"Make no mistake, any death or killing is one too much. However, there is a deliberate attempt to include all homicides as EJKs or killings related to the campaign against criminality and illegal drugs, and that these are state-sponsored, which is simply not true."
Drug deaths, homicides
Cayetano said a total of 53,503 anti-illegal drug operations have been conducted in the 10 months of the Duterte administration, which is more than half of 93,197 drug operations conducted under the previous Aquino administration.
The senator said 64,917 drug personalities have been arrested and more than 1.2 million drug pushers and users have surrendered.
Data presented by Cayetano said that as of April 20, deaths resulting from presumed legitimate law enforcement operations were at 2,692, while total homicide cases were 9,342.
In his opening speech, Cayetano underscored the need to make the Philippines, especially the younger generation, from the drug scourge.
"Security and human rights are not incompatible. In fact, without human security, humans are vulnerable to all kinds of abuses. Human rights is not only about making people feel safe, but is actually about making people safe," he said.
It was the third time when the Philippine government through the UPR to check whether there have been improvements in the human rights situation and whether the recommendations under the previous two UPR sessions are complied with.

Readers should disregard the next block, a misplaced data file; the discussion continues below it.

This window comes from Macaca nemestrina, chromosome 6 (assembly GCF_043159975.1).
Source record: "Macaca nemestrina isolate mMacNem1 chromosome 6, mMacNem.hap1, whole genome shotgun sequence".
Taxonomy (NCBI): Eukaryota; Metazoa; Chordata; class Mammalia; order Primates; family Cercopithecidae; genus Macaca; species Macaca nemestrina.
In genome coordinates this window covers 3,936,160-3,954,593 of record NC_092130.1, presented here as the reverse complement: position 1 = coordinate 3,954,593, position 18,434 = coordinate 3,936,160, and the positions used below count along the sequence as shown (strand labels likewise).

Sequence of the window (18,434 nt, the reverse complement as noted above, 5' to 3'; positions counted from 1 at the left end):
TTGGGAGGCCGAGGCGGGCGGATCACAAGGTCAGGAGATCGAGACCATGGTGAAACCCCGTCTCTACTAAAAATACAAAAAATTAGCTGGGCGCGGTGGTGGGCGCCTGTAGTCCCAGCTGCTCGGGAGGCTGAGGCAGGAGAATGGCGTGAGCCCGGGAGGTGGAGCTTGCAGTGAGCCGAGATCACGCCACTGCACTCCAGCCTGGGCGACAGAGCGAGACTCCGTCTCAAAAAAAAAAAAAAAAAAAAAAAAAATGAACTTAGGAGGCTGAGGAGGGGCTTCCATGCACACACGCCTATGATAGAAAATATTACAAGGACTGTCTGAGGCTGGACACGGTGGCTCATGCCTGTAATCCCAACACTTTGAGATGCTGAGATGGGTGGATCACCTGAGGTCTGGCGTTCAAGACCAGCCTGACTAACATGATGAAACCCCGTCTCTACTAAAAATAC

The review covers the last four and half years of the Aquino administration and ten under Duterte.
A group of roughly 50 pro-Duterte supporters braved a light rain outside the UN earlier on Monday, hoisting placards proclaiming "Duterte is not a mass murderer."
Foreign governments and UN officials are free to criticize the president, protest organizer Dexi Jimenez told AFP, but added that they need to understand "the war on drugs has gained (him) excellent ratings" in public opinion polls.
Duterte was elected largely on a law-and-order platform in which he promised to eradicate illegal drugs by threatening to kill tens of thousands of people.
By ERWIN COLCOL and JOSEPH TRISTAN ROXAS, GMA News